Davos financiers reject talk of markets 'bubble'

Davos financiers reject talk of markets 'bubble'

Leading the charge on the bullish sentiment is the United States, with President Donald Trump boasting regularly about near-daily highs on Wall Street.

Steven Mnuchin
US Treasury Secretary Steven Mnuchin walks through the snow during the annual meeting of the World Economic Forum in Davos, Switzerland. (AP Photo/Markus Schreiber)

DAVOS, Switzerland: Almost a decade after the Lehman crisis, the world's financial elite in Davos say not to worry about a potential bubble inflating out of record stock prices - this time it's different.

Leading the charge on the bullish sentiment is the United States, with President Donald Trump boasting regularly about near-daily highs on Wall Street.

He is expected to also celebrate business gains from his historic corporate tax cut when he addresses the World Economic Forum in a speech on Friday.

The global economy is finally firing on all cylinders and for bosses gathered in Davos, any risks to the bull market arise more from terrorism or cyberattacks than from the sort of panic that engulfed investment bank Lehman Brothers in September 2008, triggering a worldwide crisis.

"I'm not going to tell you that we're not going to have another financial crisis, sales of my book would collapse," said Harvard economics professor Kenneth Rogoff, the author of a book on the crisis called "This Time It's Different", which warned of the dangers of complacency.

"But I'm kind of optimistic going forward.. and I actually think we're at the tail end of the last one (crisis)," he said in Davos.

Still, talk of a bubble is re-emerging as the US stock prices ramp up to historic levels. Wall Street's closely watched S&P 500 is up nearly five percent so far this year, and it's still only January.

US Treasury Secretary Steven Mnuchin, the former Goldman Sachs banker who is leading Trump's mission to dismantle regulations imposed on Wall Street by Barack Obama's administration after the crisis, said the strength of the US economy was largely to thank for the markets' heady rise.

"I saw in the newspaper this morning that people here were talking about asset bubbles," he told AFP.

"My view is that what you are seeing ... is obviously a reflection of the economic programmes we put in play, obviously not just lowering the tax but regulations and the US business cycle," he said.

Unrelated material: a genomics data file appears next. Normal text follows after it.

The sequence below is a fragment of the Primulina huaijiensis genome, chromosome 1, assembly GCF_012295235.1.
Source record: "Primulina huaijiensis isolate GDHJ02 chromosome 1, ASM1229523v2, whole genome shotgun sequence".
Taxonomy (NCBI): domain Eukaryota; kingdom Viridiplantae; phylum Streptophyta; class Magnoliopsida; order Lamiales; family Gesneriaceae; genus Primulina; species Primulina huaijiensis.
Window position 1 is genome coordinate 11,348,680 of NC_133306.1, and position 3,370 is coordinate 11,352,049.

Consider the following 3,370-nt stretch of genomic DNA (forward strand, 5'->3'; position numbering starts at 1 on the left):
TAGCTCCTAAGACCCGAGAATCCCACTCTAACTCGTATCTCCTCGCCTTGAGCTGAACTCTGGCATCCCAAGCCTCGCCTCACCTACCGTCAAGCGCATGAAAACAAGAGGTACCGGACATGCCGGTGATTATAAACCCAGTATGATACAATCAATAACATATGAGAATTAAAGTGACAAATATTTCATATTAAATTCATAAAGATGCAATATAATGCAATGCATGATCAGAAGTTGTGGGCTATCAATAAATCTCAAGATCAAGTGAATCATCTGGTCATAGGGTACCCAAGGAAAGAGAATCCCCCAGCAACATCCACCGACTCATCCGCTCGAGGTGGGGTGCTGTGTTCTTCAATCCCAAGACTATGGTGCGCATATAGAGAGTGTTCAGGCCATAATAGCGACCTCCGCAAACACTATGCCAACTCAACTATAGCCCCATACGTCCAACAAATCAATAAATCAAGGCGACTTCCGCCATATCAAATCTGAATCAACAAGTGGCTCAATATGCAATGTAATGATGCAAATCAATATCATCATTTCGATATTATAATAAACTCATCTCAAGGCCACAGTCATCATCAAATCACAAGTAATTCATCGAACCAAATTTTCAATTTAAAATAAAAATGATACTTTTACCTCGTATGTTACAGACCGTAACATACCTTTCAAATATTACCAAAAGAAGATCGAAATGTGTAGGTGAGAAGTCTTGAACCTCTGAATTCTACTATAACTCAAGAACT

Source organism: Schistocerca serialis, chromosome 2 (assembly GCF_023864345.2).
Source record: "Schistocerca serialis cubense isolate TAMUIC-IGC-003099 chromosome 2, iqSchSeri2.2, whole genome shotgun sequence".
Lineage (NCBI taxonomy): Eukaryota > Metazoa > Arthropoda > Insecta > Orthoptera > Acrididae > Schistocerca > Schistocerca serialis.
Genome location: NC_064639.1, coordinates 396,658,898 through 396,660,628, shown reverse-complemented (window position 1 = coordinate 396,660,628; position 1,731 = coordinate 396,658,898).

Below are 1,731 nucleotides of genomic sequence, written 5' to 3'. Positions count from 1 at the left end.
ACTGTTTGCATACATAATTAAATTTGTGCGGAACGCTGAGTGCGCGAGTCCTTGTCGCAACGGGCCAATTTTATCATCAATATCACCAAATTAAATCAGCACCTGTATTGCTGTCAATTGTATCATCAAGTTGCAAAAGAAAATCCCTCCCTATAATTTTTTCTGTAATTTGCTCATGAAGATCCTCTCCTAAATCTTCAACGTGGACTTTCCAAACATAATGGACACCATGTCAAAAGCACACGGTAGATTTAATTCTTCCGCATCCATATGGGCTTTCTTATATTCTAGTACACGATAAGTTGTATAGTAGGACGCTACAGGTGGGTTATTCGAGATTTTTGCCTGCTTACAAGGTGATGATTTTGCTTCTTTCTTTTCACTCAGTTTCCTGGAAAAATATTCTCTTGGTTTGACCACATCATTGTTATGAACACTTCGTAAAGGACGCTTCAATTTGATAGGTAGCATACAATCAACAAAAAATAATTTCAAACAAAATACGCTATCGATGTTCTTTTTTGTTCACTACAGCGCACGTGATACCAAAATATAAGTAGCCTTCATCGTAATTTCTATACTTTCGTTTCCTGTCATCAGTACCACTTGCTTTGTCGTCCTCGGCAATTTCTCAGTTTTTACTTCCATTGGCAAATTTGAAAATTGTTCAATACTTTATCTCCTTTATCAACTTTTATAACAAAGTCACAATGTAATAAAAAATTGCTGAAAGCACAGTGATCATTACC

But some bank bigwigs said it was precisely the post-crisis wave of regulation that had lessened the risk of a bubble now.

Collaboration between banks and regulators "is at a whole other level than it was pre-crisis", Barclays chief executive Jes Staley told a Davos panel.

"If you go back to 2005, 2006, the bank would meet with the Fed (Federal Reserve) maybe once every quarter. Today we have the (regulators) in the bank everyday," he said.

'QUACKS LIKE A DUCK'

Others pointed at lurking dangers that could reboot a crisis.

"Of course you have some housing bubbles again in some selected markets," Angel Gurria, the head of the Organisation for Economic Cooperation and Development, told AFP.

But Gurria said the soaring stock markets, especially in the US, were linked to widespread enthusiasm about Trump's tax cut.

"Imagine the combination. Lower taxes on corporations, repatriation for investment and a big infrastructure programme," he said.

"That looks and tastes and quacks like a duck; it looks like what you are going to have is growth."

But this vison of the economy was too "short term", he said, a view shared by insurance giant Allianz CEO Oliver Baete.

"Underlying growth ... has been much better than people predicted. That's the good news despite all the political turmoil," Baete told CNBC in Davos.

"But .. markets are very, very dangerous, and you don't see that, because valuations are at ever-higher levels, and credit risk looks like it's disappeared. Well, it hasn't disappeared," he warned.

But to many in Davos, the markets will only fall back to earth due to unforeseen external shocks.

"I worry about geopolitical things that we can't anticipate, the so-called black swans," said billionaire David Rubenstein, head of private equity firm Carlyle Group.

"An unanticipated 9/11 type event in the western world, a dirty bomb goes off somewhere, Russia decides to invade someplace ...," he said.

For now, nobody wants to miss out on the markets party, said Blackstone chairman and CEO Steve Schwarzman, another billionaire and backer of Trump. But he cautioned: "There will come a reckoning at some point."

Source: AFP/de

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